Saturday, June 26, 2010

Dept of Field – The Truth in Focus

When I first got serious about photography many years ago I read every thing I could
find on the subject. Back around 1990 I bought a book called “The Ins and Outs of Focus”
which challenged many of the conceived ideas about dept of field and sharpness and inspired
me to dig deeply into many of the concepts of photography.

These days you don’t even have to buy this book, the author, Harold M. Merklinger,
has made it available on line free of charge. If you like the book, a payment of $5
is requested.

This book later ran as a subsequent series of articles in Shutterbug Magazine back in
the 1990's!

Harold’s book“The INs and OUTs of FOCUS” as well as his book “FOCUSING the VIEW CAMERA”
can be downloaded by clicking Here

All the Best
Brian Carey
Brian Carey Photography

Friday, June 18, 2010

“Taking a Dip with the Duckies” (or don’t try this with your Speedlight!)

We went to a local park last evening to do a photoshoot for a local couple. It was at
Bowring Park, a lovely park, the largest in the city. I decided it would be nice to get
a few shots down by the river.

We were setting up and as I was telling the couple where I wanted them I heard something
fall behind me. I won’t go into the details but as I turned around I almost wet myself
as my new Canon 580EXII Speedlite bounced on the river bank and then, “PLUNK”! It was
in the Waterford River with the ducks, sinking out of sight!

I lay down my camera and crawled down the river bank on my knees, the flash rose to the
surface and I pulled it from the water. I figured it was bye bye Speedlite. I could see
water in the flash head and the LCD display was half filled with water. I immediately
removed the batteries. There was no water in the battery compartment!

Modus Operandi

I immediately wiped down the flash removing all the water from the outside. Upon arriving
home I took a small precision philips screwdriver removed the base and two screws on the
head as well as two screws on the body, under the head.

I did not take the flash apart. I tried to repair a broken Vivitar flash before and I
found those ratcheting heads can be almost impossible to reassemble. I opened up gaps in
the unit and attempted to shake what water I could out of it! I would insert the the
catchlight and wide angle panels, shake the flash and extend both panels and wipe the
water from the panels. I would then reinsert the panels and complete the process until
water no longer showed up on the panels. I also shook the flash with the panels extended
to remove water. Water was still evident in the display and in the flash head and I left
the unit upright all night hoping more water would drain from it! In the morning most of
the water was gone, a few small spots remained in the display and head.

Later on that morning at the suggestion of a friend, with the screws still removed I
placed the flash in an airtight bag with some desiccant hoping the desiccant would remove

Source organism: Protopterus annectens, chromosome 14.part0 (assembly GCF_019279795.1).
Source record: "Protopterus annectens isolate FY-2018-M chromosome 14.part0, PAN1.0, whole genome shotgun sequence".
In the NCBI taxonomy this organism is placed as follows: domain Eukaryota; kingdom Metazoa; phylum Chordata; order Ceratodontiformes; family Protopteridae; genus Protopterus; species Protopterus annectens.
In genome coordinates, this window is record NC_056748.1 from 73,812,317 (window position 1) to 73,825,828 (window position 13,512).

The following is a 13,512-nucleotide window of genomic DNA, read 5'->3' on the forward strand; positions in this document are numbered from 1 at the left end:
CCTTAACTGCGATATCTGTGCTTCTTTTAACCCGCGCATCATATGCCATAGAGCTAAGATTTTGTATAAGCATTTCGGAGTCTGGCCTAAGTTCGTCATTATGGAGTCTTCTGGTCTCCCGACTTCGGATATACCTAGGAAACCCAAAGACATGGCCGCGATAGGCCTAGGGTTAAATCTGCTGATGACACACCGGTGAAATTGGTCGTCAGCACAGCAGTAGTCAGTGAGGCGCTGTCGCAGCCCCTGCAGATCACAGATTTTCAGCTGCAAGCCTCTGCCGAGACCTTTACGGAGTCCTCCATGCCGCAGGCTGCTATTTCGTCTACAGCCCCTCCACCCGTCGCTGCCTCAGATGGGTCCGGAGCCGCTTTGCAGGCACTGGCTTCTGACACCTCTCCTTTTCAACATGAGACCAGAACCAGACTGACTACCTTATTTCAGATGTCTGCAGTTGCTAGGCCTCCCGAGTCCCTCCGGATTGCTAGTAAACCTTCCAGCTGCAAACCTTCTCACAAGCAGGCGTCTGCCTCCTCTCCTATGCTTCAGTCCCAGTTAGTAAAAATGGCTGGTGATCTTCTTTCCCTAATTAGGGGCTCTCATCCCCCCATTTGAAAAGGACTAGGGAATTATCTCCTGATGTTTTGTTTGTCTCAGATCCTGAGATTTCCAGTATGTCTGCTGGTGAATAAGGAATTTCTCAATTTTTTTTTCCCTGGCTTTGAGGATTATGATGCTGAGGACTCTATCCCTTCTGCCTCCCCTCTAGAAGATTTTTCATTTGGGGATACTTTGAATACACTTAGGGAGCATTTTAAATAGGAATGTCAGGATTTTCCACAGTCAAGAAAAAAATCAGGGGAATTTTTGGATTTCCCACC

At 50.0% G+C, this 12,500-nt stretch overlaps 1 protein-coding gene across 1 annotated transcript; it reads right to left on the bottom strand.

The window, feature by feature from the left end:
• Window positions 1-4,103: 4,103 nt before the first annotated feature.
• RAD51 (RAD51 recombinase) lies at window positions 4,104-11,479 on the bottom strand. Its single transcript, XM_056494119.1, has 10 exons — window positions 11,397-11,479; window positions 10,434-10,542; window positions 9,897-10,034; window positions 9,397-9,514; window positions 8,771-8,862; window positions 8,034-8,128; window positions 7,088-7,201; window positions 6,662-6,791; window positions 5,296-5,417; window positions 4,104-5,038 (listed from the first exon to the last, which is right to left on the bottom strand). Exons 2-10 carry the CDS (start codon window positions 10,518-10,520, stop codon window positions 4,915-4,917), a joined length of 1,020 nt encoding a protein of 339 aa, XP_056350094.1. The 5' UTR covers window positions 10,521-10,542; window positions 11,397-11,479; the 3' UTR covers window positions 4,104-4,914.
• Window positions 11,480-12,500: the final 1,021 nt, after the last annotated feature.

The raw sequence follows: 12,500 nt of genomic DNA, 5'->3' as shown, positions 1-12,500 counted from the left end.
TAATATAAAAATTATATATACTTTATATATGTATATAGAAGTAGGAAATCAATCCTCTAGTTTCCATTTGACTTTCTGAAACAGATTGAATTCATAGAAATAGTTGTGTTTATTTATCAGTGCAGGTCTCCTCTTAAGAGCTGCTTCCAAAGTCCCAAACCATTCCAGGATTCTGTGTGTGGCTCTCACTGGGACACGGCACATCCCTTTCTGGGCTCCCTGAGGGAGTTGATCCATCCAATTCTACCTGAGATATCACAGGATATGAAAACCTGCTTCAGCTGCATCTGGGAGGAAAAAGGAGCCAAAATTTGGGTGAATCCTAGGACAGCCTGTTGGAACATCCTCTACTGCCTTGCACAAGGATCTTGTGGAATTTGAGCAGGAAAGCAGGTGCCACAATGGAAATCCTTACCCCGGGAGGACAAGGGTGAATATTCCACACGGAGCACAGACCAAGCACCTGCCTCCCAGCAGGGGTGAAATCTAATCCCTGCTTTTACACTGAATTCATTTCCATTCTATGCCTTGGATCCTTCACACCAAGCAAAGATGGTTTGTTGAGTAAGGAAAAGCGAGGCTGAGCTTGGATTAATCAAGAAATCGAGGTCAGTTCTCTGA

the remaining moisture. An inspection four hours later showed three small spots of
condensation in the display. The flash looked much better than I ever though it would and
I decided to fire it up and I’m happy to say it is working perfectly!

I think one thing that might have helped was the homemade diffuser I use.
This helped seal the head a little more and also helped to absorb the shock of the fall.

Does a Canon 580EXII Speedlite bounce? Yep!
Does a Canon 580EXII Speedlite float? Thankfully!

Now while I got one damaged umbrella my flash seems to be working perfectly!

Saturday, June 12, 2010

“What is the best ISO”?

I came across a question on several forums on the internet and I thought I’d have my say! The question, “What is the best ISO”?

I think the question can be best put in context by using the phrase “The Exposure Triangle”. The first time I heard this phrase was on a podcast featuring Syl Arena from . The relationship between shutter speed, aperture and iso has been an issue serious photographers have been dealing with as long as there have been cameras. Personally I never had a name for it until now.

Like so many aspects of photography I think it’s all relative. Relative to what effect or look you want to achieve. When I shot weddings with film years ago I carried two 35mm cameras, one loaded with iso100 and the other with 400. I also had with me a Mamiya with two backs one with iso100 and the other with 400. I’d shoot iso100 if I could but if I needed a faster shutter speed or a little more dept of field then I went to the 400.

I do agree that the best iso is the lowest but you have to go with the iso that gets you the shot! Take for example,

Harbour Twilight

I had to increase the iso on my 5D2 until I got the shutter speed I needed to still the boats. Had to go to iso2000 and got it with a 0.5 sec ss. I did bracket and tried lower iso’s but this combination of iso and ss worked best. I’ve been down this road before and don’t want to be making the same mistakes of using the lowest iso available. I used to be like that but thankfully I’ve changed.

Here’s another example of setting the iso to give me the shutter speed I need!

the Singer

This was at an indoor show where the lighting was constantly changing and using flash out of the question! I had to go to iso3200 and shoot wide in order to get the shot. I needed a shutter speed to ensure the image was sharp and not blurred. I went with 1/125 second.

In my opinion the best iso is the (lowest) one you can use and get the shot!

All the Best
Brian Carey
Brian Carey Photography